1. dc says:

    Yeah, saw that article. Factual ignorance is nothing new… though what surprises me is that Twitter users would reflexively broadcast their ignorance across networks. Sure, it might be seen as just a way of crowdsourcing an answer, but gimme a break, Wikipedia is a click or two away. The answer has already been crowdsourced and it’s right there. So they either don’t know about it, don’t know how to access it, or…. they don’t care? Who’s tweeting from a device these days that can’t access webpages?? I don’t mind ignorance per se, since we all have plenty of it depending on context. It’s what we do when confronted with our ignorance–what tools, skills, processes, practices, resources we have at our disposal–that makes the difference.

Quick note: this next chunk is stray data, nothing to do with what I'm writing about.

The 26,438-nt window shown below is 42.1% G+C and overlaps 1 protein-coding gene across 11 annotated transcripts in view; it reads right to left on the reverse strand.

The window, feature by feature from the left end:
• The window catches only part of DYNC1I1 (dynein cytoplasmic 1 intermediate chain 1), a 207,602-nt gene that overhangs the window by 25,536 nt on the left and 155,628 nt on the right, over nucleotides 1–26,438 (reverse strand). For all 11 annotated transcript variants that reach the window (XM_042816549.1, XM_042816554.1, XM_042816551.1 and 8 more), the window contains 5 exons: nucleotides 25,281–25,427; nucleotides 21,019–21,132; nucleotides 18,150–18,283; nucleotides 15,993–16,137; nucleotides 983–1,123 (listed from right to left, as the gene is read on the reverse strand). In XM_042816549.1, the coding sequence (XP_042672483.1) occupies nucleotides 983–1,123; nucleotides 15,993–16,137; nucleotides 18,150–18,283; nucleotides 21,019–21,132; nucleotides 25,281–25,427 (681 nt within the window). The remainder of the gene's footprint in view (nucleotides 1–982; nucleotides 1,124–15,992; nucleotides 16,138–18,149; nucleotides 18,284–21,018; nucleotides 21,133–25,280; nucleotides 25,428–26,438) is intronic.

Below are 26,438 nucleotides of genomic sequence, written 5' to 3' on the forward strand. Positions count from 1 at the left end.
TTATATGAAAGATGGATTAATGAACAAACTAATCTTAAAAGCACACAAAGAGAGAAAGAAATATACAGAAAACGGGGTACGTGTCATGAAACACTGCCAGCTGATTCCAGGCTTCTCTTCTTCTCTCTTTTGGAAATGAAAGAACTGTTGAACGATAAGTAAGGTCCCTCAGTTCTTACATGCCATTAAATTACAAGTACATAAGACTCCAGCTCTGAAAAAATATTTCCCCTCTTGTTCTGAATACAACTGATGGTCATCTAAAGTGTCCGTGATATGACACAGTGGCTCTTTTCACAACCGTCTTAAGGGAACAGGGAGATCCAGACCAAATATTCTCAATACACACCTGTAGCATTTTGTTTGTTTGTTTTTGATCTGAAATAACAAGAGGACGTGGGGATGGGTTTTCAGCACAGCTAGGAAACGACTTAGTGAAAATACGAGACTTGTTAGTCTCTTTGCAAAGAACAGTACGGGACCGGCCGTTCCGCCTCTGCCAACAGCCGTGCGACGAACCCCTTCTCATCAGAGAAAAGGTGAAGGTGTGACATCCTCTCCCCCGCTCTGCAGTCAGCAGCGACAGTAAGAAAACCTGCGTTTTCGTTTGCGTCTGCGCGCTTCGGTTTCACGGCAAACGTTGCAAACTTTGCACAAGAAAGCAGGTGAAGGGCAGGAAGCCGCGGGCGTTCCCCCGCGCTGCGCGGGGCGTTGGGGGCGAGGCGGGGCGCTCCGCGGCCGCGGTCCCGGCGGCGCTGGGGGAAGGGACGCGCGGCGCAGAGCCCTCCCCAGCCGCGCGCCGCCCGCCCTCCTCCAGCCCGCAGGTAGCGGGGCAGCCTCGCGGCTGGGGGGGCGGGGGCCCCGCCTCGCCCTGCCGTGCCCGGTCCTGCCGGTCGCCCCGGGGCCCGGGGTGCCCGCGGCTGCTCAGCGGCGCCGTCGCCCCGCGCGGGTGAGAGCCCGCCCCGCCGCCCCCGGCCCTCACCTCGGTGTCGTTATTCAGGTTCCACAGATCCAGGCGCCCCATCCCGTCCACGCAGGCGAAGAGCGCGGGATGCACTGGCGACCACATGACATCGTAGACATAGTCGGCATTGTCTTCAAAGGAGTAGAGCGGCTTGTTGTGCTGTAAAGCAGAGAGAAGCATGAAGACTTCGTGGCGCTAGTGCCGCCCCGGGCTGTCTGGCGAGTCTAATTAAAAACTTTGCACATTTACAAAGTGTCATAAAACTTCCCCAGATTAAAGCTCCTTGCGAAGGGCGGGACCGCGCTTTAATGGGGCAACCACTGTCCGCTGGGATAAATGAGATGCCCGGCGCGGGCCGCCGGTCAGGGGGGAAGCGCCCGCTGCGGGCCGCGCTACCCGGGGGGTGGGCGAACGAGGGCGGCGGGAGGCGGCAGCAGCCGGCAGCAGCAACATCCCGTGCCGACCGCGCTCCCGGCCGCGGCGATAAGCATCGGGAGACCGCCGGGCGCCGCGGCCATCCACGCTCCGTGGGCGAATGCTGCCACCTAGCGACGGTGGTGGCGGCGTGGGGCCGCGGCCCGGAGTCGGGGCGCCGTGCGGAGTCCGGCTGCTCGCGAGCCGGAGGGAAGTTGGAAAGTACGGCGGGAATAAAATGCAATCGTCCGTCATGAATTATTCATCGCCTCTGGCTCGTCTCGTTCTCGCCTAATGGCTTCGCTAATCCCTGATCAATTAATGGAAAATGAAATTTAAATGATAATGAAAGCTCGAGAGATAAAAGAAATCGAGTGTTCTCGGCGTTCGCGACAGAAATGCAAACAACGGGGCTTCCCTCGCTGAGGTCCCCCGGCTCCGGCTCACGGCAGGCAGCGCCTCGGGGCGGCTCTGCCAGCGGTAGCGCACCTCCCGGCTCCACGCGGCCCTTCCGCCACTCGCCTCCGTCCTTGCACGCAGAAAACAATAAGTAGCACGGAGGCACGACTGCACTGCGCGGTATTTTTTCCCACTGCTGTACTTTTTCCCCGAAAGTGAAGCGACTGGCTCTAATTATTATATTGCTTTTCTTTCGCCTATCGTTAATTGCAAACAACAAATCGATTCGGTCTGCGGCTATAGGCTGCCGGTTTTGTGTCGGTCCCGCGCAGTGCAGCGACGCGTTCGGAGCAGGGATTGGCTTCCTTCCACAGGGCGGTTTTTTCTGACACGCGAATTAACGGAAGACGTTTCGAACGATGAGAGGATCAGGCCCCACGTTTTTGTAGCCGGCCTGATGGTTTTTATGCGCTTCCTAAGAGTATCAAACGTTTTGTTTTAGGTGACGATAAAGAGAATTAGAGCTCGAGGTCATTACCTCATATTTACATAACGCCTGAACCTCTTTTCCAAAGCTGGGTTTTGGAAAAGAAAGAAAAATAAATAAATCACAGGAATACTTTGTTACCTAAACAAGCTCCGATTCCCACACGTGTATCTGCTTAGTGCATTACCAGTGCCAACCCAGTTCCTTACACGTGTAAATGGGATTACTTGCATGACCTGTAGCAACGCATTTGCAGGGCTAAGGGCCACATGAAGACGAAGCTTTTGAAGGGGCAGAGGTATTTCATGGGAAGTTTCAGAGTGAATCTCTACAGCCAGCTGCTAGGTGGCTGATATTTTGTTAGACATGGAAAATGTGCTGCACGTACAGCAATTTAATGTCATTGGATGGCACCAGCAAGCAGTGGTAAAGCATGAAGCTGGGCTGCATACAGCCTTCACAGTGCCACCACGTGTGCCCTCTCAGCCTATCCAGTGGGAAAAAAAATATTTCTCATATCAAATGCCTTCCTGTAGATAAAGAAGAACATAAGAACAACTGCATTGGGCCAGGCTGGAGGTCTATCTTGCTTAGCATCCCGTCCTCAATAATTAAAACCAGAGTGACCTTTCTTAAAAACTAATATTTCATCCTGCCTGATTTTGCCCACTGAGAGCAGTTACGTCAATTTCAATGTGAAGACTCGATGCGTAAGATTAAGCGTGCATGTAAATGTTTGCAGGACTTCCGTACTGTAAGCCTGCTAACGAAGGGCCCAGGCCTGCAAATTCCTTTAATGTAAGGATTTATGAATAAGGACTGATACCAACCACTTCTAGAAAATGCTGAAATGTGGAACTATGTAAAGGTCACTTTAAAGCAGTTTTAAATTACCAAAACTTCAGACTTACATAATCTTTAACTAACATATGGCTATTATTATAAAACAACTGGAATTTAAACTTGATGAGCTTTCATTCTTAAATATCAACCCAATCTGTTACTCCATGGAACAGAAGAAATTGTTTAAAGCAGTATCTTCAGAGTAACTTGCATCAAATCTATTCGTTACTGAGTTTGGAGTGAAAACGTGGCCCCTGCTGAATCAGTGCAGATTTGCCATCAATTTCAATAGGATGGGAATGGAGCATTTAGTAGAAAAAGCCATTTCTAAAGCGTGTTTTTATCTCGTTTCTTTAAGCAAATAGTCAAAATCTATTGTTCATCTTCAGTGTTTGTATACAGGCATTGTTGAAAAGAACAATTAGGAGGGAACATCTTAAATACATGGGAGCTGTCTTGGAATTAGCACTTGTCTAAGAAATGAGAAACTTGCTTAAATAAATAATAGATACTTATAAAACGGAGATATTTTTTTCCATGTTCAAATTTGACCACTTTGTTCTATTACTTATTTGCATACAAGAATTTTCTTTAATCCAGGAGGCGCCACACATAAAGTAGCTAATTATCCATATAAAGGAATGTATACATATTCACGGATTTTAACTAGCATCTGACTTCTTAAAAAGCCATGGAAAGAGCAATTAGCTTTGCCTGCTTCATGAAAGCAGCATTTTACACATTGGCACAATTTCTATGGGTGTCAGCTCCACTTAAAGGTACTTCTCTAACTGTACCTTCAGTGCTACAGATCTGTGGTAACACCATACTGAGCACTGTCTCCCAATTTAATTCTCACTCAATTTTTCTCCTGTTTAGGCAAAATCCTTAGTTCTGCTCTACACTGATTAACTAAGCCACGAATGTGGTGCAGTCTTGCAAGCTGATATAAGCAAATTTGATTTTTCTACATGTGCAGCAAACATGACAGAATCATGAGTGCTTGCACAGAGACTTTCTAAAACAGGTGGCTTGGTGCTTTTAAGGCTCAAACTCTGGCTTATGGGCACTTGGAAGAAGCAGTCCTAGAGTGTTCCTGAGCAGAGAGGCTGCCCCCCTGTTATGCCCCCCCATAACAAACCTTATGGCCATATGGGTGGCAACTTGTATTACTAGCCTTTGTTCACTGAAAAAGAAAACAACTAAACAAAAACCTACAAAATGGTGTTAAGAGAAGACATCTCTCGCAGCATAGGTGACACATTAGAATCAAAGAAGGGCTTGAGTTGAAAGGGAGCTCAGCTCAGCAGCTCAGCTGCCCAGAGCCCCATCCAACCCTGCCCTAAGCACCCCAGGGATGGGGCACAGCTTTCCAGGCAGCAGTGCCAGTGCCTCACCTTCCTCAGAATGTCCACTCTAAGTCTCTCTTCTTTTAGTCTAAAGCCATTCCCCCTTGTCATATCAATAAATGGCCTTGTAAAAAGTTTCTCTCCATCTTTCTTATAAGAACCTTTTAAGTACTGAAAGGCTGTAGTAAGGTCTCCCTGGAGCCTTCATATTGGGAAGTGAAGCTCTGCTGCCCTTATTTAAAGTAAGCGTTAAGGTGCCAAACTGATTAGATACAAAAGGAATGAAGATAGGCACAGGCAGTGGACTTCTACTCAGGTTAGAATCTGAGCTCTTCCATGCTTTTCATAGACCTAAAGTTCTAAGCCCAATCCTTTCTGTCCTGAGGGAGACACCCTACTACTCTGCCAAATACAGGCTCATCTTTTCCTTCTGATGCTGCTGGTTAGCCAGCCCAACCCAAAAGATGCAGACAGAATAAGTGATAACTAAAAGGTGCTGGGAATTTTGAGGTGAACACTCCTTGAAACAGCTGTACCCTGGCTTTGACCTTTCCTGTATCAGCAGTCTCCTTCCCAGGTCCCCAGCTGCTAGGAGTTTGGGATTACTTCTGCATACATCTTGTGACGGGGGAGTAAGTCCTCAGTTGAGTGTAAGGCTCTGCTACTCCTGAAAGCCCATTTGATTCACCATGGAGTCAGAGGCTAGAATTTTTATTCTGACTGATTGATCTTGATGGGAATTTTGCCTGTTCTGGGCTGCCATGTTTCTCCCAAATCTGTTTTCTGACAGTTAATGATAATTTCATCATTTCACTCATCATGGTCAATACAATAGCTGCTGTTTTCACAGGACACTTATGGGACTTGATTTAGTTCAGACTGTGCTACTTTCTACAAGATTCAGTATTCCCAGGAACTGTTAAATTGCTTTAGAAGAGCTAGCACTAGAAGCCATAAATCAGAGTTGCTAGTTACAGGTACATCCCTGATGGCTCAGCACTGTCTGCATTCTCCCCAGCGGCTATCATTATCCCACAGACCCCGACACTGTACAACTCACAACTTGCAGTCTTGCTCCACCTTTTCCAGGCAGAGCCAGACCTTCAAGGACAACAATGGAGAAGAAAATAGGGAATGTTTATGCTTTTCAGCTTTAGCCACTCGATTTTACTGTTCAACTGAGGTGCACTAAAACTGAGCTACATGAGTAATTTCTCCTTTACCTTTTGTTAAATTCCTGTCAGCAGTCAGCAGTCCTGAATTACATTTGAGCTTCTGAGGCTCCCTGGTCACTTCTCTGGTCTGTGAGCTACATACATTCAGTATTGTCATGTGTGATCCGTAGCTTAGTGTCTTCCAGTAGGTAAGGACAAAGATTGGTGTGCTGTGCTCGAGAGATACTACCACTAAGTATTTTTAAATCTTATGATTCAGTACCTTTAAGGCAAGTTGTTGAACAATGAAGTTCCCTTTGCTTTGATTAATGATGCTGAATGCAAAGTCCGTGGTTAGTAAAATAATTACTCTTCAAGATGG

This is starting to sound like the genesis of another article…

    • Mr. Franco says:

      I agree, but I think part of the reason these people broadcast that ignorance is because they have no reference for just how ridiculous their statements will appear to the general public. When you’re legitimately unaware that the Titanic was a real ship, then you’re legitimately unaware of just how significant of an event it was in Western history (and by extension, how ignorant you’ll look in revealing you didn’t know about it). You’re also more likely to believe that your peer group has access to the same information and knowledge base that you do, so some of these kids may have believed they were actually enlightening their friends (e.g. “Guys, the Titanic was real! #mindblown.”). I see it less as a form of crowdsourcing and more as the digital native equivalent of “water cooler” conversation. In a naive way, they believe they’re sharing knowledge and contributing to a conversation.